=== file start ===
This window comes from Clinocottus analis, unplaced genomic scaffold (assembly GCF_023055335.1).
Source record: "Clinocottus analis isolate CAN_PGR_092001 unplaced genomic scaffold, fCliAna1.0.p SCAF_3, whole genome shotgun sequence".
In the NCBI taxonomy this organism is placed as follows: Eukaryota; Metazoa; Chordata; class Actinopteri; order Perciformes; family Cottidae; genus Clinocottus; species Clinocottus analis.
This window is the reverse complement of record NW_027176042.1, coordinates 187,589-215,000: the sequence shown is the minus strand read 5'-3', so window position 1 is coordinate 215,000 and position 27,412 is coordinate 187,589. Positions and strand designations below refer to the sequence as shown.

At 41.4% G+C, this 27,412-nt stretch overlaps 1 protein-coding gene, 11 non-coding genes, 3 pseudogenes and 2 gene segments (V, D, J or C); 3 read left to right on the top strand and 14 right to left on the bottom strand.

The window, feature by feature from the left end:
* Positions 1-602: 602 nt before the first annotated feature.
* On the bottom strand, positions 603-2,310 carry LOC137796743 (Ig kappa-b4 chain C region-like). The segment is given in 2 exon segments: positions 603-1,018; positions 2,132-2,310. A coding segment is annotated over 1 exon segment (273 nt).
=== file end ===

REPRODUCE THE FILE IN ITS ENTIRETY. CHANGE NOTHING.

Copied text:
This window comes from Clinocottus analis, unplaced genomic scaffold (assembly GCF_023055335.1).
Source record: "Clinocottus analis isolate CAN_PGR_092001 unplaced genomic scaffold, fCliAna1.0.p SCAF_3, whole genome shotgun sequence".
In the NCBI taxonomy this organism is placed as follows: Eukaryota; Metazoa; Chordata; class Actinopteri; order Perciformes; family Cottidae; genus Clinocottus; species Clinocottus analis.
This window is the reverse complement of record NW_027176042.1, coordinates 187,589-215,000: the sequence shown is the minus strand read 5'-3', so window position 1 is coordinate 215,000 and position 27,412 is coordinate 187,589. Positions and strand designations below refer to the sequence as shown.

At 41.4% G+C, this 27,412-nt stretch overlaps 1 protein-coding gene, 11 non-coding genes, 3 pseudogenes and 2 gene segments (V, D, J or C); 3 read left to right on the top strand and 14 right to left on the bottom strand.

The window, feature by feature from the left end:
* Positions 1-602: 602 nt before the first annotated feature.
* On the bottom strand, positions 603-2,310 carry LOC137796743 (Ig kappa-b4 chain C region-like). The segment is given in 2 exon segments: positions 603-1,018; positions 2,132-2,310. A coding segment is annotated over 1 exon segment (273 nt).